A United States passport is an official government document issued by the United States Department of State. A United States passport certifies an individual's identity and U.S. citizenship. A passport is an internationally recognized travel document and it allows the passport holder to travel abroad and return to the United States. A valid United States passport may be used to enter most foreign countries. U.S. Citizens may also apply for the new Passport Card and have both a U.S. Passport Book and Passport Card.
Some U.S. citizens hold dual citizenship, which means that an individual holds another citizenship besides U.S. citizenship. There are advantages and disadvantages of having dual citizenship and a second passport. However, in most cases dual citizenship is not a problem when renewing your passport since the U.S. government allows dual citizenship.
|IMPORTANT WARNING AND LEGAL DISCLAIMER
- The U.S. Immigration Support (the website where this guidance sheet comes from) does not issue passports. Only the U.S. Department of State has the authority to issue United States passports.
- The U.S. Immigration Support does not submit applications on behalf of applicants. Deluxe Passport Express (this website) does submit applications on behalf of applicants. An application fee will be applied in these circumstances.
- The U.S. Immigration Support (the website where this guide came from) publishes the "United States Passport Application and Renewal Guide". The application guide describes how U.S. citizens can submit a passport application on their own and without the use of an agent or third party. The application guide is available for a fee.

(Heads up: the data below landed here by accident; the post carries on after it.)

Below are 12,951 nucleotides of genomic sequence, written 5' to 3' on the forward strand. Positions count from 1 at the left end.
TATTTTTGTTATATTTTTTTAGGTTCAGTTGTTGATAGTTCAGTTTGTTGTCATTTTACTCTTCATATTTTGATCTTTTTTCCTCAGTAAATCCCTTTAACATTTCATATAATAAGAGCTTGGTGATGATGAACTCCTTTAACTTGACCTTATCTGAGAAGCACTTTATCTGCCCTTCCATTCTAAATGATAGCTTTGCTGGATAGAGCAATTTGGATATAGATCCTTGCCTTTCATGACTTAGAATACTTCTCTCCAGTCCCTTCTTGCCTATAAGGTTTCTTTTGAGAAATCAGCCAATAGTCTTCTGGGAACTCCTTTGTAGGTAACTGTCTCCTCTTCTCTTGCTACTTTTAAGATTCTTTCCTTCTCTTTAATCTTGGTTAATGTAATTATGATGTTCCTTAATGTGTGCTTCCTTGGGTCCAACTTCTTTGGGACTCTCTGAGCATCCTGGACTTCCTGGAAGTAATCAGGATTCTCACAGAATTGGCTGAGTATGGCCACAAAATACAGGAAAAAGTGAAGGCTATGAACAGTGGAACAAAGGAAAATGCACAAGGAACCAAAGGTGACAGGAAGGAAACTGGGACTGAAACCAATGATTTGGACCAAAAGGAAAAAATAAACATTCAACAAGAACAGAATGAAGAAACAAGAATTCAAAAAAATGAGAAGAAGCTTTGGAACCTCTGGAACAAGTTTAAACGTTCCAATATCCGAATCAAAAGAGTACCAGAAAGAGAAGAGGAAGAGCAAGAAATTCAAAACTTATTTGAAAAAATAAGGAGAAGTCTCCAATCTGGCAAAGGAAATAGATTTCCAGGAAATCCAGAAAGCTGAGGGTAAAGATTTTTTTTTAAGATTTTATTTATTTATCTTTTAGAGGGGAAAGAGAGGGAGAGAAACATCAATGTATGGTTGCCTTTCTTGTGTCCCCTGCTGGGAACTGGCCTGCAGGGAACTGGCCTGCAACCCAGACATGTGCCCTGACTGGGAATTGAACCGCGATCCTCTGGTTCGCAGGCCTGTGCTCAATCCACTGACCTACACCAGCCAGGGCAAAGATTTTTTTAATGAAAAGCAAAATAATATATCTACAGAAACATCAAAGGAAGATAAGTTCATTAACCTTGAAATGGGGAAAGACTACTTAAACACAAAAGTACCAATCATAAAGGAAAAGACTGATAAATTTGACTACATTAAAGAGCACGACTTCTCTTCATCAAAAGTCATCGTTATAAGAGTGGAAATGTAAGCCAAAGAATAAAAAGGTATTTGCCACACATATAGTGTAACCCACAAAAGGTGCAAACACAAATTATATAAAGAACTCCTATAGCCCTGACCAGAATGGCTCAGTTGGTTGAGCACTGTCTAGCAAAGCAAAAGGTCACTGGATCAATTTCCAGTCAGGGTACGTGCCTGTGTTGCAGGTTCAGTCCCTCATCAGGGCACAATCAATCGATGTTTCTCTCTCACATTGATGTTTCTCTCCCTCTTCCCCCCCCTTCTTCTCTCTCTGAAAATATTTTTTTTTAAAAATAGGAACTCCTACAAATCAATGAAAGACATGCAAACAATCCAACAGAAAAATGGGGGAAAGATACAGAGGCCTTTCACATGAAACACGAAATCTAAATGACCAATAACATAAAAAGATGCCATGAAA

- APPLICATION FEE: The purchase price of the U.S. Passport Application and Renewal Guide does NOT include any government fees. There are additional Government fees such as the Passport Application Fee and Execution Fee, which is paid directly to the U.S. Department of State if the application is filed with a Regional Passport Agency.
Why replace your United States passport?
If your passport has been lost, stolen, altered, mutilated, or damaged, you should request a new U.S. passport as soon as possible. Note that individuals with altered or mutilated passport may risk prosecution under the law: Section 1543 of Title 22 of the U.S. Code.
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